June 12, 2013
At first blush, it was a relatively modest business. Initially, it was thought that from February 2004 to April 2008, Naveed Sheikh made over $265,000 selling copies over 100 software programs, such as :
- Microsoft Money 2006 Small Business,
- Adobe After Effects Pro 7.0,
- Veritas NetBackUp Pro 5.1,
- Solid Works Office 2000 Premium,
- Quicken Premier Home and Business 2006, and
- Apple iLife 2006.
The wonderful thing about Sheikh's entrepreneurial approach was that he was selling millions of dollars worth of popular software titles through his Internet website for a fraction of their usual sticker price. Although Sheikh's computer server which hosted his website was based in Scranton, PA, he used remote computers in Bel Air, MD and multiple Internet domains, including ezencode.com, lazer-toners.com, and coark.net. Very impressive but for the fact that according to federal prosecutors, Sheikh accomplished this bargain sale by infringing the copyrights of the programs.
Take The Money And Run
During the fall of 2010, the government engaged in plea negotiations with Sheikh. In November 2010, shortly before the deadline for Sheikh to reach an agreement with the government or be charged, Sheikh left the United States for Pakistan and became a fugitive.
According to a January 13, 2011, Indictment by a federal grand jury in District of Maryland, Sheikh, 30, Baltimore, MD, illegally reproduced and distributed copyrighted software programs, which he sold via DVD-Rs and CD-Rs containing the infringed software and crack codes allowing buyers to modify software in order to remove disable security protections. Oh, so that's how he managed to keep the prices so low.
If convicted, Sheikh faced a maximum sentence of five years in prison. Prosecutors were seeking a $265,000 forfeiture and property derived from or traceable to the proceeds of the criminal scheme.
It's My Carry-On
On January 31, 2012, Sheikh was arrested at Dulles Airport as he was attempting to enter the U.S. When arrested, Sheikh was carrying electronic media containing evidence that he and his co-conspirators were responsible for the sales of infringing software.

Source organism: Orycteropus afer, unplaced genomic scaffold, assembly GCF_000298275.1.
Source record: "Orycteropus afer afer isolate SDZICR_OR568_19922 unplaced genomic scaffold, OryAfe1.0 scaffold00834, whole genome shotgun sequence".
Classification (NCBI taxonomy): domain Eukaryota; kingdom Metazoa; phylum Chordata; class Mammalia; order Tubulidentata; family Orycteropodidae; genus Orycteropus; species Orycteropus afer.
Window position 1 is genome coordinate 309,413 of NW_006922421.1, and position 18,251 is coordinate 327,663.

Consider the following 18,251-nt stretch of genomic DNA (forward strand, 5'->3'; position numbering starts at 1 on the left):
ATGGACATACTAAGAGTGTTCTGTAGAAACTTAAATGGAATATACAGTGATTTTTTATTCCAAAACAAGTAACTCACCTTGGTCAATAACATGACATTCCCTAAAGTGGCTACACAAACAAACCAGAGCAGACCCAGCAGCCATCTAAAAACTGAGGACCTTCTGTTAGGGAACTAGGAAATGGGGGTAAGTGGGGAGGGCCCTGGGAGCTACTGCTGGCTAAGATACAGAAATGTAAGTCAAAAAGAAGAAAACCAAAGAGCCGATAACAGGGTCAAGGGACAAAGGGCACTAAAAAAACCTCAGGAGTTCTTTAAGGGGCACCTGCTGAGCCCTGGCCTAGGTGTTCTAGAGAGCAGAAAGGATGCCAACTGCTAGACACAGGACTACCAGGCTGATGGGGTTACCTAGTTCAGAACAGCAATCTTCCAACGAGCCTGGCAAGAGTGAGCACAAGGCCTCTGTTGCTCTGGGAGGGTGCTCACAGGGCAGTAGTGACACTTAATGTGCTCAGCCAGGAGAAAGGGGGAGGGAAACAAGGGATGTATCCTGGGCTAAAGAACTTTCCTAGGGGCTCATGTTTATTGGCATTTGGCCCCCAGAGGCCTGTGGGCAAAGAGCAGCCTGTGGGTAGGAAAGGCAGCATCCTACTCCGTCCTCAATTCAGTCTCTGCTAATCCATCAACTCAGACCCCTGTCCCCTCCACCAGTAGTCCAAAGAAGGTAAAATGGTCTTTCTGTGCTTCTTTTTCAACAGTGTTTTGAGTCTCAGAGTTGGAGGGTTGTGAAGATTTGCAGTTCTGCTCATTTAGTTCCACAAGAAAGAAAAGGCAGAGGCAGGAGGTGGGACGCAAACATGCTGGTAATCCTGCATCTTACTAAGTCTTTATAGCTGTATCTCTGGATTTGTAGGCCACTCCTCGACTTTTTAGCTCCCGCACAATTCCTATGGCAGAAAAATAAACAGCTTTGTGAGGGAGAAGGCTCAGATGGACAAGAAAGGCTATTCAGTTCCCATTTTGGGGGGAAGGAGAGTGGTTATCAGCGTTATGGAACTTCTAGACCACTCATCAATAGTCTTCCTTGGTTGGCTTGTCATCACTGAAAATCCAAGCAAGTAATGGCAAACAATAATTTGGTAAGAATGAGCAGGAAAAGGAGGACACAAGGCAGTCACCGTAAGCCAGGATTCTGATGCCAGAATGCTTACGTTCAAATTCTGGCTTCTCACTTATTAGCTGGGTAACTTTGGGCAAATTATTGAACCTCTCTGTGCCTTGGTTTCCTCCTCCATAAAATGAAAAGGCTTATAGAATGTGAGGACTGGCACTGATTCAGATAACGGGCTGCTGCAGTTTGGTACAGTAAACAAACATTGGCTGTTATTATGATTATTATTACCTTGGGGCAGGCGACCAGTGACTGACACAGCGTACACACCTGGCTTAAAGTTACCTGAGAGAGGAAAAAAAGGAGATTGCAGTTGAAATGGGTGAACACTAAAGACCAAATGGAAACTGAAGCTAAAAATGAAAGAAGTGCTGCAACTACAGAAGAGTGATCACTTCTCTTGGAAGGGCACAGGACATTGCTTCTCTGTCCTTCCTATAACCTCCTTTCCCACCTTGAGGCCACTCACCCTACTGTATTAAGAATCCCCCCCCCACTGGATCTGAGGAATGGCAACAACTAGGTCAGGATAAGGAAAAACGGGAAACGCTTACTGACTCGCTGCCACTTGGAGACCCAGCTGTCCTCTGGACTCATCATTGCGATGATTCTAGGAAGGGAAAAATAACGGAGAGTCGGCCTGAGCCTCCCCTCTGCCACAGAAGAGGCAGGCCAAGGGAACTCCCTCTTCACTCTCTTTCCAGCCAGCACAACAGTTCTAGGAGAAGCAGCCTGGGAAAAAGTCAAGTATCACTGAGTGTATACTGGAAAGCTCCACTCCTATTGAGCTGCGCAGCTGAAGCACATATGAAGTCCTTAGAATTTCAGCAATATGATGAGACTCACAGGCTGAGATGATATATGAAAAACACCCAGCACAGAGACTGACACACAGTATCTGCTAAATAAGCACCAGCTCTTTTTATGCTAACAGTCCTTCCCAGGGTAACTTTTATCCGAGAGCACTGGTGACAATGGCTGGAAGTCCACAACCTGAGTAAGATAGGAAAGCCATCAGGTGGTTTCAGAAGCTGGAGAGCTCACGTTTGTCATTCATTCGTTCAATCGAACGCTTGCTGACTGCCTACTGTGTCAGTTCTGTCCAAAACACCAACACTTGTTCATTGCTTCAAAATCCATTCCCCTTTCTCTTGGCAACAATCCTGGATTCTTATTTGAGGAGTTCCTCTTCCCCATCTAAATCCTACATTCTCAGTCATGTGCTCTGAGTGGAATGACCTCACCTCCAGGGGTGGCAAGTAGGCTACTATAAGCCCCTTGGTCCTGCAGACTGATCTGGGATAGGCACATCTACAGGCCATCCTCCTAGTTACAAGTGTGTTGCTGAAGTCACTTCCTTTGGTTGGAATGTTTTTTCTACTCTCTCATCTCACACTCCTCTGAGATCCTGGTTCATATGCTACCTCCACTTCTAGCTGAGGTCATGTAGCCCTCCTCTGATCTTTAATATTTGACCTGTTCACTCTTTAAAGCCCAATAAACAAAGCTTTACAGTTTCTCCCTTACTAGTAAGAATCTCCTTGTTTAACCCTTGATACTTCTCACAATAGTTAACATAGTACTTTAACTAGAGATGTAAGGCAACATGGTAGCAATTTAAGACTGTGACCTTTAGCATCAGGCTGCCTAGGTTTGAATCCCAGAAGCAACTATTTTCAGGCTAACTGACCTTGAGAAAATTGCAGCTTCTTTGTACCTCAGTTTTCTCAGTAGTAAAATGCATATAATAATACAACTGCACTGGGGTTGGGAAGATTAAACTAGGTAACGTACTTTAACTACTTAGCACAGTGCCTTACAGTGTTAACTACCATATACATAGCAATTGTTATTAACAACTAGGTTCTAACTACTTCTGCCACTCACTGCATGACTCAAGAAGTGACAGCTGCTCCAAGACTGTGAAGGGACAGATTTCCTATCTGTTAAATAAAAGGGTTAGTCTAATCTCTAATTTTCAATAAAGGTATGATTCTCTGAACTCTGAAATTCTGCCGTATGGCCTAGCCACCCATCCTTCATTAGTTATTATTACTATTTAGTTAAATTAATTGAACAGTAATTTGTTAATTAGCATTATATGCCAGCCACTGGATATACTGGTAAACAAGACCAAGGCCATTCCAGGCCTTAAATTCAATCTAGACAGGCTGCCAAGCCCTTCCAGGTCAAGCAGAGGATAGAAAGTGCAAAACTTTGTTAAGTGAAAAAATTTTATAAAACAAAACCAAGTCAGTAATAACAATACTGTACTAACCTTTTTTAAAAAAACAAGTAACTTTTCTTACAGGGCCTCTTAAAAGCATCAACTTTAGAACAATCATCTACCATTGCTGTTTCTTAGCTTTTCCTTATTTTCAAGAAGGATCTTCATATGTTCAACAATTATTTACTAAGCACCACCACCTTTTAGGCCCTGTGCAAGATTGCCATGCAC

On June 28, 2012, Sheikh was named in a Superseding Indictment for conspiring to and illegally reproducing and distributing over 1,000 copyrighted commercial software programs, with a total value of over $4 million. Oops, that little sojourn to Pakistan gave the Feds enough time to really jack things up: The 100 infringed titles mushroomed over 1,000 and the roughly quarter of a million theft had exploded into over $4 million. More to the point,the one-count Indictment had ominously multiplied into a Superseding Indictment charging one count of conspiracy, three counts of copyright infringement, and seeking forfeiture of $4 million. The expanded charges now alleged Sheikh's recruitment and compensation of co-conspirators and his direction of their actions. Some of the individuals who worked for Sheikh were located overseas and could assist with overnight projects. Sheikh and other conspirators posed as other individuals when corresponding with customers by e-mail.
Would You Believe?
In meetings with federal prosecutors and agents during the course of the investigation, Sheikh made numerous false statements in order to obstruct the investigation. If you can get away with that, it's one thing; but if you get caught lying to the feds, oh boy, that's not calculated to win you a lot of brownie points during settlement negotiations or when you're standing before a sentencing judge.
It seems that Sheikh claimed that he had rented computer space to another individual whom Sheikh believed was selling computer training programs. Apparently Sheikh asserted that it was in 2008 when he first learned that this other individual had infringed software. The Feds may have been skeptical but to dissuade their disbelief, Sheikh apparently claimed to have recorded phone conversations with this individual.
Okay, so, that could help - giving up the goods on another possible defendant in an effort to get some consideration from your prosecutors.
Through his attorney, Sheikh provided what he had characterized as the recordings. Not so fast. Turns out that Sheikh fabricated the taped conversations. All of which explains why we're now talking about obstruction of justice.
On November 19, 2012, Sheikh pled guilty and will be required to forfeit $4 million. Sheikh faces a maximum sentence of five years in prison and a $250,000 fine for the conspiracy and for each count of copyright infringement.
On June 6, 2013, Sheikh, 32, was sentenced in federal court in the District of Maryland for conspiring to and infringing copyrights by illegally reproducing and distributing over 1,000 copyrighted commercial software programs. He was sentenced to 87 months in prison, followed by three years of supervised release; and ordered to forfeit $4 million, the total value of the infringed software programs.
Bill Singer's Comment
Where should I begin? Not only does this idiot come back to the USA and gets arrested at Dulles Airport with incriminating evidence, but he also tries to sandbag the Feds with bogus recordings? Wow.